A year and a day ago today the government’s Road to Zero strategy was issued, which was largely criticised for not going far enough to tackle surface transport emissions. Today’s Committee on Climate Change (CCC) publications concludes that the government must try harder, much harder, if net zero targets are to be met, with policies to reduce surface transport emissions lagging well behind where they need to be.
In the last couple of years emissions from surface transport have eclipsed both the power and industrial sectors and have seen a marked increase since 2013, largely down to cars and vans sold in 2017 and 2018 being less carbon-efficient than in previous years as consumers purchased larger vehicles and moved away from diesel. Electric vehicle (EV) sales were below CCC projections too.
The slowing in uptake of EVs may be attributable to the reduction in grant funding introduced by the government in November 2018, although the CCC states it is too early to definitively draw this conclusion. But the Society of Motor Manufacturers and Traders (SMMT) Chief Executive Mike Hawes was more certain and stated on 4 July that the sale of alternatively fuelled car sales “are now being undermined by confusing policies and the premature removal of purchase incentives”.
The SMMT’s own figures for new car registrations in June 2019 show that while EV sales as a class fell year-on-year, battery EV (BEV) sales rose by over 60%, albeit the growth is modest in absolute terms: 11,975 new registrations for the year to date in 2019, compared to 7,420 for the comparable period in 2018. To put this in perspective over one and a quarter million new cars were registered in the first half of 2019.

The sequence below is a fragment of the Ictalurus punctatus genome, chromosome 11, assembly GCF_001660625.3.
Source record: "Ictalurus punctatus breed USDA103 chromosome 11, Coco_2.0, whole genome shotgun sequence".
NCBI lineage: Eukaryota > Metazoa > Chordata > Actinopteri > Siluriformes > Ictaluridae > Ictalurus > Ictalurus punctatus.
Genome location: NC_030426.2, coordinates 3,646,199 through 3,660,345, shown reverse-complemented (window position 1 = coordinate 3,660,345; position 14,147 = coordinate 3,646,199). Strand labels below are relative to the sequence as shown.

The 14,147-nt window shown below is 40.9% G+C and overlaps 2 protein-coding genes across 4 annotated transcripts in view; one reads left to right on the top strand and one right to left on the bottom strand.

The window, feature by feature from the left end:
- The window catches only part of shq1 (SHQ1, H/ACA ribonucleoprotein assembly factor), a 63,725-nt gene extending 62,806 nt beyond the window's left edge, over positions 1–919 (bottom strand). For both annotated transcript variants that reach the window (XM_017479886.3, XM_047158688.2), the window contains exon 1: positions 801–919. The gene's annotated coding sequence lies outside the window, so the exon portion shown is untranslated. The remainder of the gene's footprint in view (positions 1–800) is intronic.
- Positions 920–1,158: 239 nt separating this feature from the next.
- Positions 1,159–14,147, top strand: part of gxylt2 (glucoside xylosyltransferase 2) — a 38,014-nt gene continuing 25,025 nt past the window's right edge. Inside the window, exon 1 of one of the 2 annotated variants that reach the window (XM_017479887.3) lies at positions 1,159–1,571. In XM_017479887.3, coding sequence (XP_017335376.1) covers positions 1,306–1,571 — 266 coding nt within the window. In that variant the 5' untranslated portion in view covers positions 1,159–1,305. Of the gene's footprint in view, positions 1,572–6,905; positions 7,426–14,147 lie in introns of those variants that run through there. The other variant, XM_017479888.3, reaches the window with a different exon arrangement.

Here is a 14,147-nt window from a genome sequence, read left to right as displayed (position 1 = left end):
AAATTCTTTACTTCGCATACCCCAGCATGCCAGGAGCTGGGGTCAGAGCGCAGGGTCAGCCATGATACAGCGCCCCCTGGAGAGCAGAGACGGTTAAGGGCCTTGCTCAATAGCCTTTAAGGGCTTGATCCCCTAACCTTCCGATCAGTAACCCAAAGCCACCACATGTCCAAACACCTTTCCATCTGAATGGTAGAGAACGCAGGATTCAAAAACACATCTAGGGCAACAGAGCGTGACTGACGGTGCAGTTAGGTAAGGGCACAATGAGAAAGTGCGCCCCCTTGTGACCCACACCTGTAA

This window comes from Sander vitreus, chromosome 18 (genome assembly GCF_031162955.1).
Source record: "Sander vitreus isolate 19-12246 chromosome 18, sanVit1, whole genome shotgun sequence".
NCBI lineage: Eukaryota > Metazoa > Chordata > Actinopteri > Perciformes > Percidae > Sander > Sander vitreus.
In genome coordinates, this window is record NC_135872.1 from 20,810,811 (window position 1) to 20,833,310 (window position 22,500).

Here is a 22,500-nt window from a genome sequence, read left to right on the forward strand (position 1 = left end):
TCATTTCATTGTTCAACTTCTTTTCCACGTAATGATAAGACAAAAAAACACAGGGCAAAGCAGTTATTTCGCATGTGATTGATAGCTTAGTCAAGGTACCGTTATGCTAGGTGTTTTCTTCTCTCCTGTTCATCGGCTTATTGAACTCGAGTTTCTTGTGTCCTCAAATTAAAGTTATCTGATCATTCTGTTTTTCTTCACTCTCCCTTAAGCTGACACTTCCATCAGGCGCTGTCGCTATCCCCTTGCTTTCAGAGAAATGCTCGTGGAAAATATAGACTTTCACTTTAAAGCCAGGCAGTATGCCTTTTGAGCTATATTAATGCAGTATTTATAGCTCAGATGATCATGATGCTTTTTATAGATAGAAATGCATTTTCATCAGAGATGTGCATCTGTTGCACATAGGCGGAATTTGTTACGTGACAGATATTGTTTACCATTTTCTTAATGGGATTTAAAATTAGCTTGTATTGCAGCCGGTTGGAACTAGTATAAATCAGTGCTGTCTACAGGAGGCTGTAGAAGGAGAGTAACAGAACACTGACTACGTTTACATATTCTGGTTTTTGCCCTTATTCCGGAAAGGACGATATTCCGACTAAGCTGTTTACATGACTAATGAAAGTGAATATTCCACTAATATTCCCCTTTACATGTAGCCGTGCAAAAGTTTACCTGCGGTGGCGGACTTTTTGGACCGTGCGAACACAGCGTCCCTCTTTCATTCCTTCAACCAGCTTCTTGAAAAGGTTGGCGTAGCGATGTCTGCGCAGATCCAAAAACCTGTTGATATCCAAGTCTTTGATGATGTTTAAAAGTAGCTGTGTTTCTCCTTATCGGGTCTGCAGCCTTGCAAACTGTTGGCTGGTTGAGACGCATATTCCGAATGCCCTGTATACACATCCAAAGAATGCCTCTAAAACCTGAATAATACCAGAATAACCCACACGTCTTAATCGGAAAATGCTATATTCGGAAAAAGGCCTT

Despite the splutter off the line on the road to zero, we should not conclude that all efforts have stalled. Jaguar Land Rover’s announcement that it will build EVs at its Castle Bromwich plant and produce 150,000 units from 2020 at its new Battery Assembly Centre at Hams Hall is a hugely positive step forward for the EV sector in the UK. Too late for today’s CCC scorecard, HM Treasury issued this morning its decision to remove company car tax from all zero emissions cars in 2020-21, with rates set at 1% in 2021-22. We have also seen OLEV mandate that all government funded home charge points (backed by the Electric Vehicle Homecharge Scheme) will now need to adopt smart technology, meaning they can be remotely accessed and capable of interacting with signals.
These are small steps up a mountain that gets steeper with time. The CCC’s publications today really makes it clear that the journey along the road to zero must be more compressed and ambitious than envisaged just a year ago, perhaps banning conventional car and van sales by 2030 rather than 2040. Whilst the current stasis in government persists, getting to decisions on these bigger ticket issues is likely to prove difficult, but in these circumstances fiscal measures and regulation continuing to make incremental differences to the general direction of travel are at least something. The pace will need to quicken for certain, but these and other measures mean it not will be from a standing start.